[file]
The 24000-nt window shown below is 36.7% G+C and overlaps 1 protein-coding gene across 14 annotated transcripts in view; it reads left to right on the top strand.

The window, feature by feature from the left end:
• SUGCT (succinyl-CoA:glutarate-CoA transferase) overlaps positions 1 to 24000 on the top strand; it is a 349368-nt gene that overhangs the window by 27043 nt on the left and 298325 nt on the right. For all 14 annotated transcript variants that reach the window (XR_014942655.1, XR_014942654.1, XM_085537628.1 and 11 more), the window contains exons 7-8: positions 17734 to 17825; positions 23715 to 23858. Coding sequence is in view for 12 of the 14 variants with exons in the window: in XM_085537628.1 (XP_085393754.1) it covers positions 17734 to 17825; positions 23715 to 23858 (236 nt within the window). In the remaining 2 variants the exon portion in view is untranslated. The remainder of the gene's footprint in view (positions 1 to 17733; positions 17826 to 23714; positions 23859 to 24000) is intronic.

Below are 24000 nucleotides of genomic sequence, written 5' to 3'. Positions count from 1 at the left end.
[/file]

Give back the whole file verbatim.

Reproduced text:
The 24000-nt window shown below is 36.7% G+C and overlaps 1 protein-coding gene across 14 annotated transcripts in view; it reads left to right on the top strand.

The window, feature by feature from the left end:
• SUGCT (succinyl-CoA:glutarate-CoA transferase) overlaps positions 1 to 24000 on the top strand; it is a 349368-nt gene that overhangs the window by 27043 nt on the left and 298325 nt on the right. For all 14 annotated transcript variants that reach the window (XR_014942655.1, XR_014942654.1, XM_085537628.1 and 11 more), the window contains exons 7-8: positions 17734 to 17825; positions 23715 to 23858. Coding sequence is in view for 12 of the 14 variants with exons in the window: in XM_085537628.1 (XP_085393754.1) it covers positions 17734 to 17825; positions 23715 to 23858 (236 nt within the window). In the remaining 2 variants the exon portion in view is untranslated. The remainder of the gene's footprint in view (positions 1 to 17733; positions 17826 to 23714; positions 23859 to 24000) is intronic.

Below are 24000 nucleotides of genomic sequence, written 5' to 3'. Positions count from 1 at the left end.